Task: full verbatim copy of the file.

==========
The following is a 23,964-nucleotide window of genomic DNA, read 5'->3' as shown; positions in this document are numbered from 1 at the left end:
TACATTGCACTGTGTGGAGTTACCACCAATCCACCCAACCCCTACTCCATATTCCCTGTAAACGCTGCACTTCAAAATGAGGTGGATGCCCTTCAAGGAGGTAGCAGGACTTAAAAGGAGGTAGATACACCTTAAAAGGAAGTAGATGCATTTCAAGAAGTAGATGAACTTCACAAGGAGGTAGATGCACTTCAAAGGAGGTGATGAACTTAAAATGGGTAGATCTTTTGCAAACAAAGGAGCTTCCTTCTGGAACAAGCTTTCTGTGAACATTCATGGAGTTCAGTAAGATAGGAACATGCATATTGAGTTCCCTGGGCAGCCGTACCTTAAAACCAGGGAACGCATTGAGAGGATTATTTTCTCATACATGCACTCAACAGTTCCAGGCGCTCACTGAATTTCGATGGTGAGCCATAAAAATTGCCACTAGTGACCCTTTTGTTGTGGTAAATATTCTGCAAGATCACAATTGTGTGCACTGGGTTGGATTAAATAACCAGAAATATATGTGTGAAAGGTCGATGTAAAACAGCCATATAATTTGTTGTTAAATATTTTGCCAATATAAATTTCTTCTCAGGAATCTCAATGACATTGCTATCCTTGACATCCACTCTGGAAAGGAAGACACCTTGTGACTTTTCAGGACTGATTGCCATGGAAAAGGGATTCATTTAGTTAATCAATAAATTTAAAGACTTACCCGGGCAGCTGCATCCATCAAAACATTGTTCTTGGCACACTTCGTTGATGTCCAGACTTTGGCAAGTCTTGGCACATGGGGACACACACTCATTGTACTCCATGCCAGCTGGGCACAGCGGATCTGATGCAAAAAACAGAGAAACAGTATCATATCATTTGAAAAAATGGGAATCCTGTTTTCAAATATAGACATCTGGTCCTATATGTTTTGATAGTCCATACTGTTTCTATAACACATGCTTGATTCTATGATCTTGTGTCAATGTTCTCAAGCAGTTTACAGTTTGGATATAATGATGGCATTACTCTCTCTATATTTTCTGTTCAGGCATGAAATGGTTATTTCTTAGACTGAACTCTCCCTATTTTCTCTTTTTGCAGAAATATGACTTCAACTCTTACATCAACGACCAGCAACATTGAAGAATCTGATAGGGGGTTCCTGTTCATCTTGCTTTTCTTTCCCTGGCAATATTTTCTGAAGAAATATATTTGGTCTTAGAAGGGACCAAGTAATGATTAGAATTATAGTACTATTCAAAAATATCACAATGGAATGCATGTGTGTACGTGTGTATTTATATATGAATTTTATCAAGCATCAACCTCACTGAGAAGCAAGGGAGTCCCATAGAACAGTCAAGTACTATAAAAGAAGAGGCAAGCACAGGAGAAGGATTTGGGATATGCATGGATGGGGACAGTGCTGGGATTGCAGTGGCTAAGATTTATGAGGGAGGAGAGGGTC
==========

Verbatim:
The following is a 23,964-nucleotide window of genomic DNA, read 5'->3' as shown; positions in this document are numbered from 1 at the left end:
TACATTGCACTGTGTGGAGTTACCACCAATCCACCCAACCCCTACTCCATATTCCCTGTAAACGCTGCACTTCAAAATGAGGTGGATGCCCTTCAAGGAGGTAGCAGGACTTAAAAGGAGGTAGATACACCTTAAAAGGAAGTAGATGCATTTCAAGAAGTAGATGAACTTCACAAGGAGGTAGATGCACTTCAAAGGAGGTGATGAACTTAAAATGGGTAGATCTTTTGCAAACAAAGGAGCTTCCTTCTGGAACAAGCTTTCTGTGAACATTCATGGAGTTCAGTAAGATAGGAACATGCATATTGAGTTCCCTGGGCAGCCGTACCTTAAAACCAGGGAACGCATTGAGAGGATTATTTTCTCATACATGCACTCAACAGTTCCAGGCGCTCACTGAATTTCGATGGTGAGCCATAAAAATTGCCACTAGTGACCCTTTTGTTGTGGTAAATATTCTGCAAGATCACAATTGTGTGCACTGGGTTGGATTAAATAACCAGAAATATATGTGTGAAAGGTCGATGTAAAACAGCCATATAATTTGTTGTTAAATATTTTGCCAATATAAATTTCTTCTCAGGAATCTCAATGACATTGCTATCCTTGACATCCACTCTGGAAAGGAAGACACCTTGTGACTTTTCAGGACTGATTGCCATGGAAAAGGGATTCATTTAGTTAATCAATAAATTTAAAGACTTACCCGGGCAGCTGCATCCATCAAAACATTGTTCTTGGCACACTTCGTTGATGTCCAGACTTTGGCAAGTCTTGGCACATGGGGACACACACTCATTGTACTCCATGCCAGCTGGGCACAGCGGATCTGATGCAAAAAACAGAGAAACAGTATCATATCATTTGAAAAAATGGGAATCCTGTTTTCAAATATAGACATCTGGTCCTATATGTTTTGATAGTCCATACTGTTTCTATAACACATGCTTGATTCTATGATCTTGTGTCAATGTTCTCAAGCAGTTTACAGTTTGGATATAATGATGGCATTACTCTCTCTATATTTTCTGTTCAGGCATGAAATGGTTATTTCTTAGACTGAACTCTCCCTATTTTCTCTTTTTGCAGAAATATGACTTCAACTCTTACATCAACGACCAGCAACATTGAAGAATCTGATAGGGGGTTCCTGTTCATCTTGCTTTTCTTTCCCTGGCAATATTTTCTGAAGAAATATATTTGGTCTTAGAAGGGACCAAGTAATGATTAGAATTATAGTACTATTCAAAAATATCACAATGGAATGCATGTGTGTACGTGTGTATTTATATATGAATTTTATCAAGCATCAACCTCACTGAGAAGCAAGGGAGTCCCATAGAACAGTCAAGTACTATAAAAGAAGAGGCAAGCACAGGAGAAGGATTTGGGATATGCATGGATGGGGACAGTGCTGGGATTGCAGTGGCTAAGATTTATGAGGGAGGAGAGGGTC